With disappointment, there are multiple layers of sadness that one experiences before being able to look on the bright side.
As adults, we do not often face disappointments in manageable doses; as such, we are stuck with the disappointment dilemma. After emotional and even physical preparation when disappointment comes, we are faced with the immediate and aftermath reactions.
Preparation anxiety: Anticipation can be exciting when we feel the adrenaline rush as we prepare for a celebration, a special date, or even dinner with friends. But what happens when you are let down by a last-minute change or cancellation? Unless you are a pessimist, mild hurt and disappointment set in.
Immediate and aftermath reactions: The most often heard immediate response to serious disappointment is this: “I felt as if I had been kicked in the stomach.” But because someone else was in control, the person who was hurt can do little more than make some feeble statement such as, “It’s alright, I understand.” In many cases, it was not alright, and you didn’t understand. But you said nothing and took the high road.
Resolution or regret: If a person in one’s life disappoints once or twice, it might be understandable. But what happens if it becomes a pattern? It can only become a pattern if you allow it. This is where choice comes in and you take control.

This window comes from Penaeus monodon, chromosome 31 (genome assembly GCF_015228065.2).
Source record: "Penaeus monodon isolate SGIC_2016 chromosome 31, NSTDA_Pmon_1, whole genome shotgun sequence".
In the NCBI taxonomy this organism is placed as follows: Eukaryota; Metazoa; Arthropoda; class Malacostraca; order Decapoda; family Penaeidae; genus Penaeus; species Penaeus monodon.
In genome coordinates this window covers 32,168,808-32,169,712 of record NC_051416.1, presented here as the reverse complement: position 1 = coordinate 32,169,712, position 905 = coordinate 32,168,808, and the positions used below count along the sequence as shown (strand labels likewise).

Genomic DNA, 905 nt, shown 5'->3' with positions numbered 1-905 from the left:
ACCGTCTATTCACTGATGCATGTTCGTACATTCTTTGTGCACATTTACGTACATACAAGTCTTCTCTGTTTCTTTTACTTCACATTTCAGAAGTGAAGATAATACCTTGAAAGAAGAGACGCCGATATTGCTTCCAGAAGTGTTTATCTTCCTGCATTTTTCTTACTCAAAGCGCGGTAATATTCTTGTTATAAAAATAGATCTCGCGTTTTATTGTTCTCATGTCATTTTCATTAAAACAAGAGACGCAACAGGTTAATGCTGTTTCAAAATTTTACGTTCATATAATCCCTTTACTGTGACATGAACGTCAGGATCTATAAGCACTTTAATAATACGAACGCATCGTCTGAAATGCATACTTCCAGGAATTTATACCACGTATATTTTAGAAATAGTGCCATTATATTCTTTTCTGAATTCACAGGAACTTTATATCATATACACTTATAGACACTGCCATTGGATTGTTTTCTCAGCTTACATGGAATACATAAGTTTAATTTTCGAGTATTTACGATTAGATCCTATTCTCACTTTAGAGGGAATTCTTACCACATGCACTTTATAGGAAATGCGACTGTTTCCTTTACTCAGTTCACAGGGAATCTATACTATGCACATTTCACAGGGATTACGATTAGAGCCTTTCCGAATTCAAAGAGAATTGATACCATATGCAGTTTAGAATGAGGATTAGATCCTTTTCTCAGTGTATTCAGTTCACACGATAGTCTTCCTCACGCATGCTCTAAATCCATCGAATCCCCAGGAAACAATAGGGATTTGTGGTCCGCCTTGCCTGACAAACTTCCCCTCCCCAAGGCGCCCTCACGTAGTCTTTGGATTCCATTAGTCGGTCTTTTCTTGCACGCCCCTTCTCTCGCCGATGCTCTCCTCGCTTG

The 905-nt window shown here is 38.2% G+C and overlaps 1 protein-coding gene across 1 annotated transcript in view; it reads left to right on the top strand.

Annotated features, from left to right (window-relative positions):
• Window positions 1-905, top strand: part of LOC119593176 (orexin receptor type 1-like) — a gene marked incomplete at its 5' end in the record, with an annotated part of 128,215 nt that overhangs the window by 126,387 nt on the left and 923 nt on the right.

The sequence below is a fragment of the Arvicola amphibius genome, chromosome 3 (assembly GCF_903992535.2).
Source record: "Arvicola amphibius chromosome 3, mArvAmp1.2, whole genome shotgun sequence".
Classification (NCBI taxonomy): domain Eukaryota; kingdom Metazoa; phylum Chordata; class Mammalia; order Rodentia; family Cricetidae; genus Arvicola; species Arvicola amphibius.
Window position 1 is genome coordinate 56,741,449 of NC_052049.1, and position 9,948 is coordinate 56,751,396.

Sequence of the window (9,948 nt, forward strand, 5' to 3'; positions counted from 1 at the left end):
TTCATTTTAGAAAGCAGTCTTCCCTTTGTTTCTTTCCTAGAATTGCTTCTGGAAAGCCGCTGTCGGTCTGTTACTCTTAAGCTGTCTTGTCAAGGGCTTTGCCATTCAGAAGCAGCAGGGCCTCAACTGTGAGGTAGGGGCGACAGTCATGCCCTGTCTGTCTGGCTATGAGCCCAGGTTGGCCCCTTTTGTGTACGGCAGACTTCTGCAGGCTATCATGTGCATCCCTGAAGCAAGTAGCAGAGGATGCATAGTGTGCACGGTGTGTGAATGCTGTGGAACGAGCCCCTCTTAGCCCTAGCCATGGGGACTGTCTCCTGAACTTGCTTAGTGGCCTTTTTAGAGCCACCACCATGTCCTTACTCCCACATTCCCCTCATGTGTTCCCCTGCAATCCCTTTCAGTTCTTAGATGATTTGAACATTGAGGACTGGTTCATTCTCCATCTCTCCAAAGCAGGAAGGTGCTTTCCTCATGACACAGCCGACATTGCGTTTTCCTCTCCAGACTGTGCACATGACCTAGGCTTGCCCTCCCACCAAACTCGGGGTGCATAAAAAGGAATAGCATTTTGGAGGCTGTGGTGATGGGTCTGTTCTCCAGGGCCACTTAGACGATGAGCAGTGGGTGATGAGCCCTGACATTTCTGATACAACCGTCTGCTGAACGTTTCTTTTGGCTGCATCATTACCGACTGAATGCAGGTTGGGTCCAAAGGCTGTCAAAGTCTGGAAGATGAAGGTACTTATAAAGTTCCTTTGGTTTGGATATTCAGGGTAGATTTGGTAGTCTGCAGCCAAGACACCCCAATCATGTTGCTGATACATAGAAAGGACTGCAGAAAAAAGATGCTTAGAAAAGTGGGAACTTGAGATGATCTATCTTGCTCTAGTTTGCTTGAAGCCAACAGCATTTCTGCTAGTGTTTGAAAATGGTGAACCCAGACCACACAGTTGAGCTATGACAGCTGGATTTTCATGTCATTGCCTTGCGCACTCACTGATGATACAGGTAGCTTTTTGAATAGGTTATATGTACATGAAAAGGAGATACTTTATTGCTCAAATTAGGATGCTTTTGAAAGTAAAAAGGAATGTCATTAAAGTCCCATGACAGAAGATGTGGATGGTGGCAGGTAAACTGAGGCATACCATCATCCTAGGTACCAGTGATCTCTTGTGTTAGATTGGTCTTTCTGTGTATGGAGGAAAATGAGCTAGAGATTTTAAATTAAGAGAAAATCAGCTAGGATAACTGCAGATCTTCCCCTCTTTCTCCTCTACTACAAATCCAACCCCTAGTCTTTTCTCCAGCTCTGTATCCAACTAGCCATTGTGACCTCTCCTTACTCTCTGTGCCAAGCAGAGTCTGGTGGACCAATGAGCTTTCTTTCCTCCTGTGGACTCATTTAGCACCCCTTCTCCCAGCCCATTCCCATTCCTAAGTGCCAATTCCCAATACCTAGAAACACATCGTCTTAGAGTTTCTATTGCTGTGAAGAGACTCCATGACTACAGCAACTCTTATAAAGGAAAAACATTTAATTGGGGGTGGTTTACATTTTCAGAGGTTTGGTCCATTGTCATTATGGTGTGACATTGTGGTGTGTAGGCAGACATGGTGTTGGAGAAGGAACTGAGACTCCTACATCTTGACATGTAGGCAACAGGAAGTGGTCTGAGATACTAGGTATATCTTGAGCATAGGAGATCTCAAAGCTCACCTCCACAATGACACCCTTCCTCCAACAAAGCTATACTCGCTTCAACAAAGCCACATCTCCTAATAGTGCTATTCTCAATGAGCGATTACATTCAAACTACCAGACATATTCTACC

To protect yourself and maintain self-respect, say something in a kind, but firm way. You may even wish to give the other person some wiggle room. But if you say nothing, your disappointment may soon turn to regret.
Regret is a feeling we experience because a personal choice we make does not turn out as expected. But unlike disappointment, making that decision is within our control. From “Disappointment: Three Layers, Hurt to Gratitude” by Rita Watson, MPH http://www.psychologytoday.com/blog/love-and-gratitude/201209/disappointment-three-layers-hurt-gratitude
While not a major disappointment with lasting impact, plans for an evening with a dear friend had to be shelved. I was looking forward to doing what we had planned for over a week. However, it was not to be. The reason for the cancellation was not specifically within anyone’s control. Rather, it is an outgrowth of where my friend placed them self. That fact has now become self-evident.
Showing that I am a true friend, I expressed my disappointment and not a lot more (even thought this is the second time my friend has recently canceled long made plans). I am thankful to realize the best thing I could do was show understanding and empathy, even thought initially I wanted to spout off. I am grateful I didn’t!
Disappointment to a noble soul
is what cold water is to burning metal;
it strengthens, tempers, intensifies,
but never destroys it.
Eliza Tabor Stephenson